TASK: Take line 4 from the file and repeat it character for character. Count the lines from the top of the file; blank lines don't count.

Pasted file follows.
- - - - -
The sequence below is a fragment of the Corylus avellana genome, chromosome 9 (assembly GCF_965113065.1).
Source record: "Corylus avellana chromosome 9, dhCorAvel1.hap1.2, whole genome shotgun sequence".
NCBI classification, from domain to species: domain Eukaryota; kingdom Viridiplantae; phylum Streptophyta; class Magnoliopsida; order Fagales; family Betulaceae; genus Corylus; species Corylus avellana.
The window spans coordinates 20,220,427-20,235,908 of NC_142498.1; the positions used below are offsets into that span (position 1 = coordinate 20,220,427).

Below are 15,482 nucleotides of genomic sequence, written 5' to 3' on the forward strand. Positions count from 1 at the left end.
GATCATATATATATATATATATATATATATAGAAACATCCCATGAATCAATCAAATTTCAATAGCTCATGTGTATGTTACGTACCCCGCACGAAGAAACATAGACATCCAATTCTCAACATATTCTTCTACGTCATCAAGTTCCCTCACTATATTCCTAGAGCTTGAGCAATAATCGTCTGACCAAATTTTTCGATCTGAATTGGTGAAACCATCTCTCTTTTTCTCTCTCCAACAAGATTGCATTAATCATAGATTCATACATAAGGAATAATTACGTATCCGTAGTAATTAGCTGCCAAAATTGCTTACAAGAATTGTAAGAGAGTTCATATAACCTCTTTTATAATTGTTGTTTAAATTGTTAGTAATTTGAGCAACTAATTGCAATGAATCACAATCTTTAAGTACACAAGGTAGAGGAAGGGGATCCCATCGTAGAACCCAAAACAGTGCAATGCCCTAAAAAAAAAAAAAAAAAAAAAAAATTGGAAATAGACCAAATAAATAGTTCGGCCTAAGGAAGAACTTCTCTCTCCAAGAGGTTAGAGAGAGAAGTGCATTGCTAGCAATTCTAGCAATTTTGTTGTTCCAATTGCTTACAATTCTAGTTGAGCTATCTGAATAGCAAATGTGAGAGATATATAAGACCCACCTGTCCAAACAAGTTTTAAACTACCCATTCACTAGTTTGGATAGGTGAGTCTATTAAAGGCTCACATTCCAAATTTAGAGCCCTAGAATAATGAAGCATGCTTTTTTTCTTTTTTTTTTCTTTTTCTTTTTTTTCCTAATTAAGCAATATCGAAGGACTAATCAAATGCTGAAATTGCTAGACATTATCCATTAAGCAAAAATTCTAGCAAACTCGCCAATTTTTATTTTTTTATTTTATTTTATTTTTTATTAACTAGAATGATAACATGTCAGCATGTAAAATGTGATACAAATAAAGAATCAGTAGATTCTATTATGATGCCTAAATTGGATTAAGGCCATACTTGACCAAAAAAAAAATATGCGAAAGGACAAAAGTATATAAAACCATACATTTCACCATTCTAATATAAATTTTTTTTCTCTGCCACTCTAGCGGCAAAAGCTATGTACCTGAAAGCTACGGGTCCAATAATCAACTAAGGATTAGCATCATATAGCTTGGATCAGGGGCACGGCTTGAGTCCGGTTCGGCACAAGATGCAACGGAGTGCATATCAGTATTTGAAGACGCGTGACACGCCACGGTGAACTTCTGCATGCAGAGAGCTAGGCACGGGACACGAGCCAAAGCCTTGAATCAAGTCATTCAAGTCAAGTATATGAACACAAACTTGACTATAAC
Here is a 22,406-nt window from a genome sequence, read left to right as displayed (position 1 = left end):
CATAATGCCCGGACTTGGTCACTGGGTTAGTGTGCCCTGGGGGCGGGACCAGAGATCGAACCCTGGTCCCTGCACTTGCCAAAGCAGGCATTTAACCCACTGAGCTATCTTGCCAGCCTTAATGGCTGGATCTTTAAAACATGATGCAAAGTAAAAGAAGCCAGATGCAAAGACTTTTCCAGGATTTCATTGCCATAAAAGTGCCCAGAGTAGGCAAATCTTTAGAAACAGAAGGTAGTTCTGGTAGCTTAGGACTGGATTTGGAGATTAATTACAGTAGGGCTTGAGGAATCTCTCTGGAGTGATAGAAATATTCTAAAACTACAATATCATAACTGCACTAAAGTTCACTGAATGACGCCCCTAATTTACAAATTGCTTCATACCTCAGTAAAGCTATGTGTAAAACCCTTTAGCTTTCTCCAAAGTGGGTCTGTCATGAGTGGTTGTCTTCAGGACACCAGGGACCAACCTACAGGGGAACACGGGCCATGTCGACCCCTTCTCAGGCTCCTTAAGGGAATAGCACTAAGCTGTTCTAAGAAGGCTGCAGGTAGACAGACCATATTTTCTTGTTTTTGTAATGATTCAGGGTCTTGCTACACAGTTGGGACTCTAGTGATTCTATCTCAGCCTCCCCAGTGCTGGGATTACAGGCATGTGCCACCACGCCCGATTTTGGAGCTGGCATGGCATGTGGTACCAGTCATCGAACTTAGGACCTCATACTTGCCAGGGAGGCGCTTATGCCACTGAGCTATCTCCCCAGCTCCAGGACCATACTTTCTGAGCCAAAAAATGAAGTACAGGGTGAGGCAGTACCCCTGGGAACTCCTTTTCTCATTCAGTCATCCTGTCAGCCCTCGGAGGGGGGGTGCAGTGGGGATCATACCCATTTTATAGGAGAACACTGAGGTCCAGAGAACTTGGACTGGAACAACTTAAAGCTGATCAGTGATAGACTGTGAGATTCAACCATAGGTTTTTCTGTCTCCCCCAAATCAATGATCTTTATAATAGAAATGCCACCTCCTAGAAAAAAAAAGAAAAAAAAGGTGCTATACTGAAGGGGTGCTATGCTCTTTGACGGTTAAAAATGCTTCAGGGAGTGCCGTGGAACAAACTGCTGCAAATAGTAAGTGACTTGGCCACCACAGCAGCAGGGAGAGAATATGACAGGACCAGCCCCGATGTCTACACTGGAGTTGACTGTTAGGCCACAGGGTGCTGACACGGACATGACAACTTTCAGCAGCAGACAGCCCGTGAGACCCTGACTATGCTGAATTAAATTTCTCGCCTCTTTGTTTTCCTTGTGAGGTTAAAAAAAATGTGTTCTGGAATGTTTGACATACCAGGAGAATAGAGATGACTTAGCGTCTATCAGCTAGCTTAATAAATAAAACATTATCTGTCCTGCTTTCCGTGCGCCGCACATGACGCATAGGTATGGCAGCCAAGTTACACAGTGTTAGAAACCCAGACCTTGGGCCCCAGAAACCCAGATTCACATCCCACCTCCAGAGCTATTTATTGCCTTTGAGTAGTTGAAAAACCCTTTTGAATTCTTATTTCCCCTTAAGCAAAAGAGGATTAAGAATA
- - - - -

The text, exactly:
The window spans coordinates 20,220,427-20,235,908 of NC_142498.1; the positions used below are offsets into that span (position 1 = coordinate 20,220,427).